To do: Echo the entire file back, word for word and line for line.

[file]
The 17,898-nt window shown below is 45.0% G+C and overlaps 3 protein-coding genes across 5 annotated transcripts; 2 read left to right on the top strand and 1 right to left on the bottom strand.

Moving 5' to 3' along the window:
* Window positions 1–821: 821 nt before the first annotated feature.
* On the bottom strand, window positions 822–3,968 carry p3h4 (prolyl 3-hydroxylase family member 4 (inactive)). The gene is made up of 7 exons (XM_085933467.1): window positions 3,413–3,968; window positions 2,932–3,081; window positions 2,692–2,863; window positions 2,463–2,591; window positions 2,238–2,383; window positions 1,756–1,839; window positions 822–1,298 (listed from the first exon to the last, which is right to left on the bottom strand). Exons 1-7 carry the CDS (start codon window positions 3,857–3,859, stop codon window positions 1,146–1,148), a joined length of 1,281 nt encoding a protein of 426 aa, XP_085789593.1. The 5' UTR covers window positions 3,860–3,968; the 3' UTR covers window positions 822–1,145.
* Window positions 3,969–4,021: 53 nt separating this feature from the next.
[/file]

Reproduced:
The 17,898-nt window shown below is 45.0% G+C and overlaps 3 protein-coding genes across 5 annotated transcripts; 2 read left to right on the top strand and 1 right to left on the bottom strand.

Moving 5' to 3' along the window:
* Window positions 1–821: 821 nt before the first annotated feature.
* On the bottom strand, window positions 822–3,968 carry p3h4 (prolyl 3-hydroxylase family member 4 (inactive)). The gene is made up of 7 exons (XM_085933467.1): window positions 3,413–3,968; window positions 2,932–3,081; window positions 2,692–2,863; window positions 2,463–2,591; window positions 2,238–2,383; window positions 1,756–1,839; window positions 822–1,298 (listed from the first exon to the last, which is right to left on the bottom strand). Exons 1-7 carry the CDS (start codon window positions 3,857–3,859, stop codon window positions 1,146–1,148), a joined length of 1,281 nt encoding a protein of 426 aa, XP_085789593.1. The 5' UTR covers window positions 3,860–3,968; the 3' UTR covers window positions 822–1,145.
* Window positions 3,969–4,021: 53 nt separating this feature from the next.